Legal Services Act comes to US

UPDATE 4/5/11:  The ABA released an issue paper through its Commission on Ethics 20/20 seeking comments on allowing Alternative Business Structures (ABS).  As the paper states it is looking at how "core principles of client and public protection [can] be satisfied while simultaneously permitting U.S. lawyers and law firms to participate on a level playing field in a global legal services marketplace that includes the increased use of one or more forms of alternative business structures.”  Basically this would allow for active participation of non-lawyers in law firm operations and business models.  The smart folks at Legal Futures have a good overview here.

North Carolina State Senator (and lawyer), Fletcher Hartsell, Jr., introduced a bill into the NC General Assembly that seeks to allow non-lawyer ownership of law firms – known as Bill S254.  UK’s John Flood asked the question briefly “[h]as the US finally adopted the legal services act?”  Those familiar with the LSA know that it is a transformational law within England and Wales that is changing the landscape of the legal profession – to what degree remains unclear.  The ABA Journal also reported on this NC bill simply providing the name of the State Senator and the basics of the bill.

While the NC bill is referred to the Judiciary Committee (and I admit I am not a NC parliamentarian so have no idea on the course this will take or time line) it nonetheless represents at least some effort here in the US to change the way in which law firm ownership is controlled – moving from an lawyer only private equity partnership model to non-lawyer owned share-based model.  

Who cares and what could this mean?  Well it is worth noting that the bill in its current form only allows up to 49% ownership of nonlicensee (non-lawyer) so control of any organization pursuing this model would still rest presumably in the hands of licensees – barred lawyers.  While not as significant (yet) as the LSA it nevertheless is a serious effort to alter the way in which firms are structured and operated.  While I am not sure what Senator Hartsell’s motives were for this I do hope that they were similar to that of the UK’s Ministry of Justice – as stated on its home page:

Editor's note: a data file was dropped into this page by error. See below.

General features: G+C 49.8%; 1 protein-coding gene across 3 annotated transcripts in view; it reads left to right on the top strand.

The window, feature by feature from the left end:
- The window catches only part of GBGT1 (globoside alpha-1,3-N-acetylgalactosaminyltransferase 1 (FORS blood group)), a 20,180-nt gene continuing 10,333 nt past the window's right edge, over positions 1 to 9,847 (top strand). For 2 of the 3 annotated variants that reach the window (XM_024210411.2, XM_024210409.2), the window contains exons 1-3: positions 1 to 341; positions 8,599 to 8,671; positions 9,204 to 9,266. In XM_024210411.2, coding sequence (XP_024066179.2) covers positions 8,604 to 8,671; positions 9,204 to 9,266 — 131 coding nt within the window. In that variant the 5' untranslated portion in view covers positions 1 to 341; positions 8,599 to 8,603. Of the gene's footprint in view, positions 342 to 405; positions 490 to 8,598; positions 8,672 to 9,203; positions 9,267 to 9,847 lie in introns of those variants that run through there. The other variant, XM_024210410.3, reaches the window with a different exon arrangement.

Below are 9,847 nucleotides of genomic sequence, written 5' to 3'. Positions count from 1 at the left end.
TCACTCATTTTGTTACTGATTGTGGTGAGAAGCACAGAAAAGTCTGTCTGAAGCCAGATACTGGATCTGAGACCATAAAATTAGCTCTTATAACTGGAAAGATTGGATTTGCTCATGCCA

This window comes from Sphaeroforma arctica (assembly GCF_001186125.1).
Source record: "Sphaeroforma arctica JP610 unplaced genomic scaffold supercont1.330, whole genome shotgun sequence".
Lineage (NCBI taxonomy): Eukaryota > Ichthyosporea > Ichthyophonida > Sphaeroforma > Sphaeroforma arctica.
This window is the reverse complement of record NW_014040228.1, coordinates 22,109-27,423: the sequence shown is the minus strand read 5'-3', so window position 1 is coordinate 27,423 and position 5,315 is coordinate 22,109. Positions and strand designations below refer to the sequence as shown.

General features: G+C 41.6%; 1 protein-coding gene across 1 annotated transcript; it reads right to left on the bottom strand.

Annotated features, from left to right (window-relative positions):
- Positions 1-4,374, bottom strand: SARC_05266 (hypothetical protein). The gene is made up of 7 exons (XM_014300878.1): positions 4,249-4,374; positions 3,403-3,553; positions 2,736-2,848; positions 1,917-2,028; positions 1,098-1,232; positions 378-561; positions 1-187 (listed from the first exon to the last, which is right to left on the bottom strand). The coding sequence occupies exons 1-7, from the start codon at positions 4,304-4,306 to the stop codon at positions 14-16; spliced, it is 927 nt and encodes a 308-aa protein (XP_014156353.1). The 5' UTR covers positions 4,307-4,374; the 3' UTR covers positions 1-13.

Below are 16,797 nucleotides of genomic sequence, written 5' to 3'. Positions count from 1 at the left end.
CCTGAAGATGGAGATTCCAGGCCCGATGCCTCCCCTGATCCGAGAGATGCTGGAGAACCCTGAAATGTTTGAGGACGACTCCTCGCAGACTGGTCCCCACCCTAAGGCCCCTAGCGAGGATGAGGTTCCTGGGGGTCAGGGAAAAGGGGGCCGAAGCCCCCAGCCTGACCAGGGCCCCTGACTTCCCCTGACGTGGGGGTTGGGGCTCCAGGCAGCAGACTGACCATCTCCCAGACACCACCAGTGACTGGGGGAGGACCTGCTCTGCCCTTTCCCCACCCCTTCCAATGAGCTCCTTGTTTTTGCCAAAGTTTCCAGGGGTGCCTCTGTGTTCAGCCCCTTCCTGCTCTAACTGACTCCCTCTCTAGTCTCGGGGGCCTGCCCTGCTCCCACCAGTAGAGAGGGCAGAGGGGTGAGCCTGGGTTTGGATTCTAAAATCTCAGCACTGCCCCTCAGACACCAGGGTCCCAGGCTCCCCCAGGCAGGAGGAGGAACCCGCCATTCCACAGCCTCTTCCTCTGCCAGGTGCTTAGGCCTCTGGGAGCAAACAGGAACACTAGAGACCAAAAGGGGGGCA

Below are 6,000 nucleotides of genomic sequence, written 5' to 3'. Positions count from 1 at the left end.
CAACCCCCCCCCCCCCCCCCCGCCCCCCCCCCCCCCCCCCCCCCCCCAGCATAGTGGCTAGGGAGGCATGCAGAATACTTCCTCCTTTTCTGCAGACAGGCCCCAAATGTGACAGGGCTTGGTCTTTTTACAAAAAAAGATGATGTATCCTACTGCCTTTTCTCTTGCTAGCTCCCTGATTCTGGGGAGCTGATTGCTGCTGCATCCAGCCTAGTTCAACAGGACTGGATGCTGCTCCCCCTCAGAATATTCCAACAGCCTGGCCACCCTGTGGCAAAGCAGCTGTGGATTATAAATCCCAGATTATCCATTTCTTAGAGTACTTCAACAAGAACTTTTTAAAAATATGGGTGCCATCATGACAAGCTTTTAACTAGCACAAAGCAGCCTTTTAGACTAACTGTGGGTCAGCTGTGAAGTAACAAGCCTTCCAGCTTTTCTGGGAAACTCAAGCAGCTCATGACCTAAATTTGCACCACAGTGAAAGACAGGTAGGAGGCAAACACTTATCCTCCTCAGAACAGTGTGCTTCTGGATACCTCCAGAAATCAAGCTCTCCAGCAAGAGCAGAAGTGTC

The Legal Services Act reforms the way legal services in England and Wales are regulated and puts the consumer interest at the heart of the regulatory framework.
 It is worth noting that Senator Hartsell himself is a lawyer and is a named partner for his firm Hartsell & Williams, P.A. – what can be considered a small regional firm.  I note this as this is not a Big Law initiative  - something that I at least thought any movement on this topic would originate from. 

More to come . . .


Most recent articles:

 1. Forbes - expanded coverage

 2. The Lawyer - quoting Georgetown Law's Mitt Regan
 3. Legal Futures - who contact the NC Bar for more info